This recipe is a combination of the Sicilian dish, and my improvised Ditalini with Eggplant, Kale and Caramelized Onions, with an eye toward making a rich, but not heavy vegan pasta dish that combines elements of both Italian and Middle Eastern cookery.

In addition to the pomegranate molasses, I added chopped mint and ground cumin to the dish to play up the Arabic flavors. For contrast in texture, I sauteed some of the onions, garlic, kale and mushrooms until they were very browned and somewhat crisp. This gave a distinctive sweet flavor to the vegetables, and also made a nice contrast between the soft pasta and thick, velvety sauce and the crispy-chewy caramelized vegetables.

Finally, I will note that I left the walnuts out of the version I made last night, because Kat would be eating it. You will note that I returned them to the sauce when I wrote out the recipe–that is because I think they are integral to the dish, adding protein and richness, but since we are trying to avoid tree nuts in Kat’s diet until she is a good bit older, I compromised. If I were cooking this dish either at home for someone other than Kat and the rest of us, or at the restaurant, I would definitely use the walnuts. (Yes, I have been brainstorming about dinner specials for the past several days.)

For a garnish, I sprinkled fresh rubine pomegranate seeds over the dish to add a juicy crunch, a tart flavor and a gem-like beauty which adds visual interest.

All that was left was to name this voluptuously vegan pasta dish. I named it for Sheharazade, the clever and beautiful narrator of the Thousand and One Tales of the Arabian Nights, who eluded certain death by beguiling her husband with the power of poetic storytelling. To me, the stories of food are almost as suspenseful as Sheharazade’s magical tales of djinn, heroes, resourceful maidens and wise sages, and I hoped to evoke her magic by borrowing her name.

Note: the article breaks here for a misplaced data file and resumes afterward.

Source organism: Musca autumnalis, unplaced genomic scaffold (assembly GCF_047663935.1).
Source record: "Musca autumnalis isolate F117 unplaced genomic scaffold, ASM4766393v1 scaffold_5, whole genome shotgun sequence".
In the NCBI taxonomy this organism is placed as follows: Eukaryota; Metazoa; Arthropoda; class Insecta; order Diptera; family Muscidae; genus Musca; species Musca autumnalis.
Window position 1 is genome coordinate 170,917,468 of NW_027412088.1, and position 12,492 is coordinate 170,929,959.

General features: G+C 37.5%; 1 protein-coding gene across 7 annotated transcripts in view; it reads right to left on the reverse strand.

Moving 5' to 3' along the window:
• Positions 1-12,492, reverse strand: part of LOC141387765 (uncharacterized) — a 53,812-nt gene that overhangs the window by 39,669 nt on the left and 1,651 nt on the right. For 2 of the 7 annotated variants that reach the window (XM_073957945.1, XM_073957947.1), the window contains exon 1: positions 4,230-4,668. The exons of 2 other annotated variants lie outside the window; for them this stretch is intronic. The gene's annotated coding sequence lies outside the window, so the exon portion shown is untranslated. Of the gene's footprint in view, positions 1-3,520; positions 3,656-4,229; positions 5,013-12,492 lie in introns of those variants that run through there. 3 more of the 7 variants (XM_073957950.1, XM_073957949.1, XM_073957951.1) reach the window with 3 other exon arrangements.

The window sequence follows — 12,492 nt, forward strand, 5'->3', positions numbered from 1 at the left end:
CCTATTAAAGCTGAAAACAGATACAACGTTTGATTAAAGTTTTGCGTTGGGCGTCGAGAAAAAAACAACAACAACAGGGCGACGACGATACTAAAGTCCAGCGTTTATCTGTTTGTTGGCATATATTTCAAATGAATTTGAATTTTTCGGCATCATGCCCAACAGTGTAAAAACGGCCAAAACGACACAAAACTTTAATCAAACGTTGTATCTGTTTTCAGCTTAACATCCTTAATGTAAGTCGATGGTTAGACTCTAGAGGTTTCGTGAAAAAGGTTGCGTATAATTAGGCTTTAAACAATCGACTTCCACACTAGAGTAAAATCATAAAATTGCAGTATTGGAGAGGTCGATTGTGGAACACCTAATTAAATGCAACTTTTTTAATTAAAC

Pasta alla Sheharazade


4 tablespoons olive oil, divided
1 cup thinly sliced onions
1 fresh chile pepper, thinly sliced on the diagonal–optional
1/8 teaspoon salt
1/4 cup minced fresh garlic
1 medium-large fresh eggplant, roasted, peeled, seeded and mashed to make 1 cup puree
1 cup basic marinara
1 1/2 tablespoons pomegranate molasses
1/4 teaspoon ground cumin
salt and pepper to taste
1 cup thinly sliced mushrooms
1 cup fresh kale greens, large veins removed, cut into a medium width chiffonade
scant 1/4 cup of finely chopped English walnuts
1/4 teaspoon pomegranate molasses
2/3 pound linguine
1/4 cup finely minced mint leaves for garnish
1/4 cup fresh pomegranate seeds for garnish


To roast the eggplant, prick the washed and dried fruit with a fork or knife all over, and set into a baking pan in a preheated 400 degree F oven until it is soft–from twenty to forty minutes. Remove, cool, peel, remove the seeds and mash the flesh with a fork, or chop finely with a knife.

Heat three tablespoons of olive oil over medium heat in a heavy-bottomed pan or skillet. Add onions, chile, if you are using it, and sprinkle with salt and cook, stirring until they turn golden. Add garlic, and keep cooking, stirring, until the onions turn deep gold and begin to brown, and the garlic is golden. Scoop out half of the onion-garlic mixture, and put into a medium sized saucepan on low heat. Add eggplant, marinara, pomegranate molasses, and 1/8 teaspoon of the cumin and bring to a simmer, stirring as needed to keep it from sticking. Cook until the mixture dries out slightly, and becomes fragrant, about five to ten minutes. Taste and add salt and pepper as needed. Set aside and keep warm. The sauce can be made ahead of time and kept refrigerated and then simply warmed by microwave or on the stove before serving.

Meanwhile, add the mushrooms and the remaining tablespoon of oil to the onions and garlic still in the heavy-bottomed pan, and cook, stirring, until the mushrooms are golden. Add the kale and walnuts, and cook, stirring, until the mushrooms, walnuts and onions are browned, and the kale leaves are darkened and starting to crisp. Stir in the rest of the cumin and pomegranate molasses, and cook, mixing the ingredients together, until fragrant. Keep warm.